MUMBAI, India -- An Indian investigator yesterday accused Pakistan's spy agency of orchestrating the July train bombings that killed at least 207 people in Mumbai -- an accusation that could threaten the shaky peace process between the two nuclear-armed neighbors.
Pakistan's minister of state for information, Tariq Azim, denied the allegation, calling it ``irresponsible" and demanding that India provide evidence of the link.
India called a halt to the two years of peace talks with Pakistan after the bombings in Mumbai, also known as Bombay. The blasts ripped through several suburban commuter trains on July 11, killing at least 207 people and wounding 700.
Negotiations resumed this month when Prime Minister Manmohan Singh of India met Pakistan's president, General Pervez Musharraf, on the sidelines of a conference in Cuba. The two agreed to set up a joint mechanism to combat terrorism.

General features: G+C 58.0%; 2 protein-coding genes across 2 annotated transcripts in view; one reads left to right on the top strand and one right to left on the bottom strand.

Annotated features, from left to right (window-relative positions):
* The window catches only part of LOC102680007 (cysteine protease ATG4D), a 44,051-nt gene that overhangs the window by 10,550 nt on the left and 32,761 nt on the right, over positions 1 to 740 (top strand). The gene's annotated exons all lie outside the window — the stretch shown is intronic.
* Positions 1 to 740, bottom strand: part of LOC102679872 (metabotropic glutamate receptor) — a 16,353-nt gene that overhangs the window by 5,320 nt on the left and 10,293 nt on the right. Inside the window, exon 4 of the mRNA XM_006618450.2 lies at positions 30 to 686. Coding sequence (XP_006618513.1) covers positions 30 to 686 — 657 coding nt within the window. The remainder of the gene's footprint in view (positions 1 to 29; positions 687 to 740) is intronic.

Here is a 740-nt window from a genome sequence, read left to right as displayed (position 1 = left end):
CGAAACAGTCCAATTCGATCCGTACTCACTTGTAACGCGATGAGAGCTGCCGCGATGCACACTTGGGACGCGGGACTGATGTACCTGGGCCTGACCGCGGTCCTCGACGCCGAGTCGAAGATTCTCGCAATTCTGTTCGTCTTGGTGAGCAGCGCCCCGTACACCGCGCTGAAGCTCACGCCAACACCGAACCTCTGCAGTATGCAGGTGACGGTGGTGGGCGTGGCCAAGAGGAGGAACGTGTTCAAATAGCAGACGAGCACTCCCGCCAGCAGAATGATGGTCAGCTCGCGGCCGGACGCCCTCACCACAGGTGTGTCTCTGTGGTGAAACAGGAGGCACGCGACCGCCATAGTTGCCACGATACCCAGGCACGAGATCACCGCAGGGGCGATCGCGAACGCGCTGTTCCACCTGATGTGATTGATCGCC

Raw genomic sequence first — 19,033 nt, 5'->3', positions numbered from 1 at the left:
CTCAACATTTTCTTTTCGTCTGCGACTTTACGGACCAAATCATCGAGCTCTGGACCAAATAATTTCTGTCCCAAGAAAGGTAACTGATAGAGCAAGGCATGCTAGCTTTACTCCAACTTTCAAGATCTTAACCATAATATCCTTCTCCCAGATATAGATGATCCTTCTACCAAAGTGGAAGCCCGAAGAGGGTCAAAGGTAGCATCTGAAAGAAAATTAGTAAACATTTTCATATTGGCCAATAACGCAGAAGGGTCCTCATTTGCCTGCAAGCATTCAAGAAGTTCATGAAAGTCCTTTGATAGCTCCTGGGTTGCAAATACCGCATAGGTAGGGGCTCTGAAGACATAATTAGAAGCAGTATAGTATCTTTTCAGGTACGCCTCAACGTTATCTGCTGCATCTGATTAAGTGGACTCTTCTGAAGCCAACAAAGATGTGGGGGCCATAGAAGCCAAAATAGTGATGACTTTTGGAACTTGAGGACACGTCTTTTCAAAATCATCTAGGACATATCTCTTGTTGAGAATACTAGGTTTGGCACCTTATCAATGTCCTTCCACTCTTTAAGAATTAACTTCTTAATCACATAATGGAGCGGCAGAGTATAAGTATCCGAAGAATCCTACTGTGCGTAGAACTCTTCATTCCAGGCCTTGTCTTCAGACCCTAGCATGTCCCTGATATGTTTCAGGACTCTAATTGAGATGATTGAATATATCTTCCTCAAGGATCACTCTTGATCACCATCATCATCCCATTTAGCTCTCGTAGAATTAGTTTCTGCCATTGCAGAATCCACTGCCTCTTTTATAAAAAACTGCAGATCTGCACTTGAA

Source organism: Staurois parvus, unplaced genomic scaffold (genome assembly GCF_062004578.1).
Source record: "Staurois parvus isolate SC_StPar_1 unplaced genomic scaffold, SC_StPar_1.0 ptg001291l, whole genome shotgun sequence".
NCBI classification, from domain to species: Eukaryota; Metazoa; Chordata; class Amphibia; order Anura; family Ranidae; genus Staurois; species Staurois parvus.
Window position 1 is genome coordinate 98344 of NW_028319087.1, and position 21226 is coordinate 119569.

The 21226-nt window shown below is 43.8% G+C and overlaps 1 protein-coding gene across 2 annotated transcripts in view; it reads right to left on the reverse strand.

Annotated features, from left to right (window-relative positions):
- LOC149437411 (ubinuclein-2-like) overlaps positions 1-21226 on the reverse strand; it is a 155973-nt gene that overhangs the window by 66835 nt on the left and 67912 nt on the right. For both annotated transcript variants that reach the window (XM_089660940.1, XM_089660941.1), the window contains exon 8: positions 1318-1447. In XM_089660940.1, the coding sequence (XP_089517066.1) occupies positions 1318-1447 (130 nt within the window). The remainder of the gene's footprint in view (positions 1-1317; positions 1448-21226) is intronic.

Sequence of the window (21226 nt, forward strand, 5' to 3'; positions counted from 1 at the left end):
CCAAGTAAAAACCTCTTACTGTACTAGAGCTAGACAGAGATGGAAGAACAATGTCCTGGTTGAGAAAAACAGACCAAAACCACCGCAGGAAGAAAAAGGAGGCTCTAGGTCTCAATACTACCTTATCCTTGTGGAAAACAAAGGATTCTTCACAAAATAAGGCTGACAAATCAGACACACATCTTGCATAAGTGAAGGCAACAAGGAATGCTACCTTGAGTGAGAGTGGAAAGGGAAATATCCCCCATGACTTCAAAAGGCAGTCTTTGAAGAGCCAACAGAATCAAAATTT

Mumbai's police commissioner, A.N. Roy, the lead investigator in the bombings, said Pakistan's Directorate of Inter Services Intelligence began planning the attacks in March and provided funding and training for the bombers in the Pakistani town of Bahawalpur, a center of militant activity.
Roy said the attacks were carried out by the Pakistan-based Islamic militant group Lashkar-e-Tayyaba, with help from the Students Islamic Movement of India, a banned Muslim organization.
He said 15 people have been arrested so far, including 11 Pakistanis. Three Indians are still on the run, he added, and another Pakistani bomber was reported killed in the explosions.
He offered no evidence to support the link, but said it was revealed during the questioning of suspects who had been drugged with a ``truth serum" to force them to divulge information.
In the past, Pakistan has denied involvement in the attacks.